“Oh,” said Beverly. “Hello. Isn’t it a little late for you to be out?” She craned her neck, and Charlie guessed she was looking for an adult standing beyond the front gate. The sidewalk appeared empty. “By yourselves?”
“No,” stomped the figure on the left. A girl. “We don’t have a curfew.”
Charlie watched as his aunt’s eyes widened before softening. “Well, I see. Charlie, do you think we have any leftover candy?”
“We won’t eat it. We just—” said the smaller boy.
The girl elbowed him so sharply that the boy teetered backwards. “Ow!” he shouted.
Charlie reached out and grabbed the bony shoulders of the ghost boy before he could topple off the porch, releasing his grip only when he was steady on his feet again.
“You’re not going to eat it?” asked Beverly.
“He doesn’t know what he’s talking about. Anyway, about that candy,” demanded the girl.
Something isn’t right about this, Charlie thought. But it was Halloween, right? You were supposed to give out candy to anyone who came by. Wasn’t that the unwritten rule?
He glanced up at the upper branches of the trees but could see no yellow cat.
“Charlie, wait here while I check to see if we have anything left,” said his aunt, turning around and walking back into the house.
Charlie, guessing that his aunt was up to something besides looking for leftover candy, did as he was told.
“Are you having a good time?” he asked the small figures.
The two ghosts stood still and remained silent, their black, oval eyes staring up at him—more chills over his skin. There was something downright frightening about these two little kids, standing side by side in their macabre costumes, saying nothing.
A strong gust of wind blew overhead, and the massive trees surrounding the house bowed and straightened, bowed and straightened. A car door slammed somewhere down the street, and he heard what sounded like a group of teenagers laughing and shouting.
“We just had a really big party,” he said. “Lots of people. Lots of kids.”
More awkward silence.
Charlie summoned a Word and cast it outward, double-checking that the extra-strong wards his aunt set to run the perimeter of their property were still intact.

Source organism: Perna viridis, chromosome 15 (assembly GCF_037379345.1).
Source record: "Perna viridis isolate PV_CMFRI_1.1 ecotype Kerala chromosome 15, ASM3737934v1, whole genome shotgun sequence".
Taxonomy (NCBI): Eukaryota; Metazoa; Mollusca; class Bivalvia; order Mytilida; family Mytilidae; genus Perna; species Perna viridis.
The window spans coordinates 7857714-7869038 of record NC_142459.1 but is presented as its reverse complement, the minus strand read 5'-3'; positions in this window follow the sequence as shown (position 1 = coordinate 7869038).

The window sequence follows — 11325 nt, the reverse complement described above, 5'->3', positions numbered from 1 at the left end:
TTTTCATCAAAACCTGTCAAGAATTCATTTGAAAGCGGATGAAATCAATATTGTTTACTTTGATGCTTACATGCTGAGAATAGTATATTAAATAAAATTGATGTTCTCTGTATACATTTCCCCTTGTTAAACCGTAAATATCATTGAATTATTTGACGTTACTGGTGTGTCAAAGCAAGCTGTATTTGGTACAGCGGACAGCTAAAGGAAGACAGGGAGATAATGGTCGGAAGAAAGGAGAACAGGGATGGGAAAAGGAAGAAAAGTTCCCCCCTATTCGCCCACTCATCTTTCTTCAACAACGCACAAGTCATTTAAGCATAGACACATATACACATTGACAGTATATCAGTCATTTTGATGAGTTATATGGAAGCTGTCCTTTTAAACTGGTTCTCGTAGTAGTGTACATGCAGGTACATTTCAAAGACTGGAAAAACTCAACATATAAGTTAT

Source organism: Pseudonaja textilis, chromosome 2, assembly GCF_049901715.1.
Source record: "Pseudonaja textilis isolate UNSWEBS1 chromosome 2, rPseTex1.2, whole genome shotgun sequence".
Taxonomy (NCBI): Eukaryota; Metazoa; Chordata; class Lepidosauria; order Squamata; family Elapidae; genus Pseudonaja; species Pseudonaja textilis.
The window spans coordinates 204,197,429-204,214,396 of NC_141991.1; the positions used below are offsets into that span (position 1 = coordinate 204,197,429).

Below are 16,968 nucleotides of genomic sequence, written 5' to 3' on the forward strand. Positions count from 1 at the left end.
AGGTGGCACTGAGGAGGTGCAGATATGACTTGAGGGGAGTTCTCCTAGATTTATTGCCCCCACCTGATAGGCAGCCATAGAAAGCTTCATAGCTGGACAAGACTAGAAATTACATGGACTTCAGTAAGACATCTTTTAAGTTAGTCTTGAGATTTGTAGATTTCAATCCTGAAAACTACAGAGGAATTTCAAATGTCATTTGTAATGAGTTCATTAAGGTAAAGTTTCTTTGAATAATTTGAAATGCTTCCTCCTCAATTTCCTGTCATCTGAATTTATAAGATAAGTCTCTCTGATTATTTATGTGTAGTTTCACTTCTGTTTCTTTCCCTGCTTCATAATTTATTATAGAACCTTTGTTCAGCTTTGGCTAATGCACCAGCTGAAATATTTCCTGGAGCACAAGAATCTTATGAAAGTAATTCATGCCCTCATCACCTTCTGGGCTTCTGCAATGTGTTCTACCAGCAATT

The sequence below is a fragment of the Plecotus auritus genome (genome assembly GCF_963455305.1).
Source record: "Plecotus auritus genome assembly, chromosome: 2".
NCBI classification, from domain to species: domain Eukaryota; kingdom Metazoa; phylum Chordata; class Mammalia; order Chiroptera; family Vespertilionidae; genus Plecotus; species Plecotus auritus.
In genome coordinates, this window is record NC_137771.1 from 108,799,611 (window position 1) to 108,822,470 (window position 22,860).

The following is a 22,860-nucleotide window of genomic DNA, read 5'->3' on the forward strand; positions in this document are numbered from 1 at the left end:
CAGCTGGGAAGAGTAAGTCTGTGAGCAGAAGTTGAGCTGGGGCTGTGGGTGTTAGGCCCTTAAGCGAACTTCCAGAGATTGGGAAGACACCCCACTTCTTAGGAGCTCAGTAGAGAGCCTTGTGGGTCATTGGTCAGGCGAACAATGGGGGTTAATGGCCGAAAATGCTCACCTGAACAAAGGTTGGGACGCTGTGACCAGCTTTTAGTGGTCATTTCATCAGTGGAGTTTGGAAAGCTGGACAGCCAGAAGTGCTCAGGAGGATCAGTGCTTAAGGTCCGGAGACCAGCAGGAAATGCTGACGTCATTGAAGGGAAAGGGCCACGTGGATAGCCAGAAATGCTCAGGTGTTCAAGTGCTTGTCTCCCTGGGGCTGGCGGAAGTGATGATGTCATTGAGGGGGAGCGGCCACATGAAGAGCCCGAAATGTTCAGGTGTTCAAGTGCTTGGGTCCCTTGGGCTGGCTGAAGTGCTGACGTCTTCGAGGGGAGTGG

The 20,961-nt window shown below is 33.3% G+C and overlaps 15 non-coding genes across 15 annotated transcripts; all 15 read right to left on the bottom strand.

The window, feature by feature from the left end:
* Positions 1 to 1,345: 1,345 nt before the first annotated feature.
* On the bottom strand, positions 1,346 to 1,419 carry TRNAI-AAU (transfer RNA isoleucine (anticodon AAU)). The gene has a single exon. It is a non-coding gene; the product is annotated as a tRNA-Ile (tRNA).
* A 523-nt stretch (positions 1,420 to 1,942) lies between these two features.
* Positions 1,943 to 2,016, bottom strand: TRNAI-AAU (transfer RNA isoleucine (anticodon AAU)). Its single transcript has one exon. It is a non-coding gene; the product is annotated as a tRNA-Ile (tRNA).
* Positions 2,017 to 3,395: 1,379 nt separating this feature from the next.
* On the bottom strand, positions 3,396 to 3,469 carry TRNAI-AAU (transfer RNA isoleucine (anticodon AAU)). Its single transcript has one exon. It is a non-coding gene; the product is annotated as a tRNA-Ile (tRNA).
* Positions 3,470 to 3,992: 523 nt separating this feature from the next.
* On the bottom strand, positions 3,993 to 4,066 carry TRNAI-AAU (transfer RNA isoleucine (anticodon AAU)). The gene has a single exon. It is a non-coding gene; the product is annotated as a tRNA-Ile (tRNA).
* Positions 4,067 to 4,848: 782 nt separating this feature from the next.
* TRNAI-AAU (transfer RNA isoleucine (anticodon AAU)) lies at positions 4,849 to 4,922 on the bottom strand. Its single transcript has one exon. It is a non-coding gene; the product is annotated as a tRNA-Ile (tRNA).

His Word bounced back to him, healthy and intact. Nothing breached.
Now that he thought about it, that was silly. Charlie could tell that these two little kids were neither witches nor Echoes. Plus, if they had broken through the wards, Beverly wouldn’t have left him alone with them on the porch.
Then why were the hairs on the back of his neck static with electricity?
“Here we are!” said his aunt, stepping next to him on the porch. She held a small, clay bowl in her hand. In the bowl sat three ridiculously fat chocolate bars, wrapped in shiny black paper and tied with ornate orange ribbon. They definitely did not come from the trick-or-treaters’ stash they’d been using; he’d never seen them before.
“Only take one each, now,” said his aunt, leaning over and holding the bowl down at eye level with the children.
Jeff Jacobson was born and raised in Seattle and graduated in 1991 from the University of Puget Sound in Tacoma, Wash., with a degree in Asian studies and a minor in Chinese language (Mandarin). He works both as a coach and a trainer of coaches, and is passionate about how evolved leadership can help transform organizations, their clients, and even the world.
The Broom Closet Series emerged from a challenge/dare after Jeff Jacobson criticized other books for how they depicted witches (“Windswept hair… spells, always in Latin…” no, no, no). The friend he made these comments to called him out on his critique, noting that the authors wrote their books, not Jacobson’s. Could he write his own witchy books? In 2008, Jacobson decided to find out.
Already top sellers on Amazon, The Boy Who Couldn’t Fly Straight and The Boy Who Couldn’t Fly Home chart teenager Charlie Creevey’s double coming out – as a young gay man, and as a witch. He lands in the hamlet of West Seattle and becomes part of the local coven, which he needs in order to fight off Grace, a murderous villain who’s killing teens to fuel her power and control. Jacobson picks up the thread yet again in The Boy Who Chased After His Shadow as Charlie’s feelings for classmate Diego Ramirez deepen, and Grace’s pitiless murders terrify and threaten the community.
“Just for Funsies” Q&A
Do you have any strange writing habits or superstitions?
When writing new content, I set a timer for 20 minutes. It’s the perfect time window for me to write non-stop: short enough that there’s a sense of urgency to keep going, rather than mulling over if the setting should be Paris, or Peoria, or if I should write in 1st or 3rd person. But long enough that I can get to some good stuff. I tell myself that I can write for 20 minutes, even if I’m really busy that day. The irony is that I often do three 20-minute sessions in a row, which feels WAY easier to me than an hour. Because I lost the entire draft of my first novel in a freak hard drive crash, and only found out the hard way that I never set up my back-up drive correctly, I’m superstitious about saving documents. I send them to myself on email, I save them in Dropbox, I back them up on my desktop, and I send copies to my editor, as well as to my partner, members of my writer’s group, etc., I definitely go overboard.